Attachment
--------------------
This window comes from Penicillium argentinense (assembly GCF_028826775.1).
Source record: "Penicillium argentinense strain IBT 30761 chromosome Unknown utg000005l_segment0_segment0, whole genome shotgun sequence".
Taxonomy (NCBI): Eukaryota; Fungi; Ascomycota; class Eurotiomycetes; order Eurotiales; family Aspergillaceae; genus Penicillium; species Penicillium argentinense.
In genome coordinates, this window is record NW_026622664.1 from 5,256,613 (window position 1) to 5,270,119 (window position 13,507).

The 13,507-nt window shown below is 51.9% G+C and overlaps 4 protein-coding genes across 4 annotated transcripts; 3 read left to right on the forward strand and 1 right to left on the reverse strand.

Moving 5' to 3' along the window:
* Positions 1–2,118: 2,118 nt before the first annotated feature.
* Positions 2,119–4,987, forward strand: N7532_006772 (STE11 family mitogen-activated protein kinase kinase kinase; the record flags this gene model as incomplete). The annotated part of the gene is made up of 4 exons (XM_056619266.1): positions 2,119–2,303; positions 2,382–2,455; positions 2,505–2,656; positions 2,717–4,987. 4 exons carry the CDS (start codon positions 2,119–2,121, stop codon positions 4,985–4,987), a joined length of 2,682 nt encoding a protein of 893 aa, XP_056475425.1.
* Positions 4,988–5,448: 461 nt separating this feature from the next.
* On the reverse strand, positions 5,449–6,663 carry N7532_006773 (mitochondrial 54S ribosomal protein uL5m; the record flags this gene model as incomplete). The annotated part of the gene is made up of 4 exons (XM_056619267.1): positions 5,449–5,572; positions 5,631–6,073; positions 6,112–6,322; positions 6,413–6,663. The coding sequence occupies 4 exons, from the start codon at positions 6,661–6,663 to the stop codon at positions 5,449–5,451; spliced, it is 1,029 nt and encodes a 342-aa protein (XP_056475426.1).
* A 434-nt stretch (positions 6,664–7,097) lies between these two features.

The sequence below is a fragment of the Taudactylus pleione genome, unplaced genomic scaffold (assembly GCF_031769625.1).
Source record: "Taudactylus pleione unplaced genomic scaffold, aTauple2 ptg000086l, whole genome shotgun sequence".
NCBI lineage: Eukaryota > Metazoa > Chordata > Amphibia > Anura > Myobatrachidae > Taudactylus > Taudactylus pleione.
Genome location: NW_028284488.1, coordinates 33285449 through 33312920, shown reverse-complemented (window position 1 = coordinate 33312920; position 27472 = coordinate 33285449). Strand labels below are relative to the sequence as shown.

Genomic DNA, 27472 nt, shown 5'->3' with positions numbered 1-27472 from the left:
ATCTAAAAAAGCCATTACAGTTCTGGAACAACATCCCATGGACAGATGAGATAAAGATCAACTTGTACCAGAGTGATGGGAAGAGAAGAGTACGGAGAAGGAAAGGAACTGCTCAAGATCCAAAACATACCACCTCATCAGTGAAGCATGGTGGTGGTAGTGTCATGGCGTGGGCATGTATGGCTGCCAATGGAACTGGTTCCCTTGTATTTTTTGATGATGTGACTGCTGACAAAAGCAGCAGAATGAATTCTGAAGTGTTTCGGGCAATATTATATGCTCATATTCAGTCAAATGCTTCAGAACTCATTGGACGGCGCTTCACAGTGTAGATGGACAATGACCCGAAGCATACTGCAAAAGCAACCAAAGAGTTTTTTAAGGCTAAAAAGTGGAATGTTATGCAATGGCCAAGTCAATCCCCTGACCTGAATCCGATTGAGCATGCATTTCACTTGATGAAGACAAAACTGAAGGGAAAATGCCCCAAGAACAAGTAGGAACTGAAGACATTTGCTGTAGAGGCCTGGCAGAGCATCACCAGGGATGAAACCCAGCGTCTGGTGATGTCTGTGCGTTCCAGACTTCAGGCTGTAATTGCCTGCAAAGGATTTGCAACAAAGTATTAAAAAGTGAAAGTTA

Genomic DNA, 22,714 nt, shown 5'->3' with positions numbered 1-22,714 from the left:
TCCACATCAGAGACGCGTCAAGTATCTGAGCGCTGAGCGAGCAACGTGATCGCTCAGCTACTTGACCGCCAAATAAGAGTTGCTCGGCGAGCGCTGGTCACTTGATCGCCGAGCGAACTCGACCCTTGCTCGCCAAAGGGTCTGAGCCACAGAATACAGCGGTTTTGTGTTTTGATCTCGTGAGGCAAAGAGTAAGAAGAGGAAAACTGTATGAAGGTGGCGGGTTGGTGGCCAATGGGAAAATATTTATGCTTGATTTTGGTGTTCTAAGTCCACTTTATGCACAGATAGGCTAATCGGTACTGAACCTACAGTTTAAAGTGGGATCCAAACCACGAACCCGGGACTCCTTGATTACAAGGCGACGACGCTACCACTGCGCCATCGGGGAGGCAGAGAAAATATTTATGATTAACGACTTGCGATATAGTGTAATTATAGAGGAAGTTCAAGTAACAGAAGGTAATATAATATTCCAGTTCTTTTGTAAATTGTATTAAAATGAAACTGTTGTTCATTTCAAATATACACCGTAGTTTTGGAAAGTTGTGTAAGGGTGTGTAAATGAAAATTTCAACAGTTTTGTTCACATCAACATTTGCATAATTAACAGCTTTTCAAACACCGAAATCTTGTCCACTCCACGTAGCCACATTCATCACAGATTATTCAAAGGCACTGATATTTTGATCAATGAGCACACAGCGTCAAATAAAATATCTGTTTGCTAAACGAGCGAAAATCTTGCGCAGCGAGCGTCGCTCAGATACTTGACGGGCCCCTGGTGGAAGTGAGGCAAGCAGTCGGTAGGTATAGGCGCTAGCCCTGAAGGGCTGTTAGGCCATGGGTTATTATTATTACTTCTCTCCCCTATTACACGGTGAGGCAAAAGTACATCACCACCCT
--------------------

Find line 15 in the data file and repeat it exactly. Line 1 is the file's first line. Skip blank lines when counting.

Genome location: NW_028284488.1, coordinates 33285449 through 33312920, shown reverse-complemented (window position 1 = coordinate 33312920; position 27472 = coordinate 33285449). Strand labels below are relative to the sequence as shown.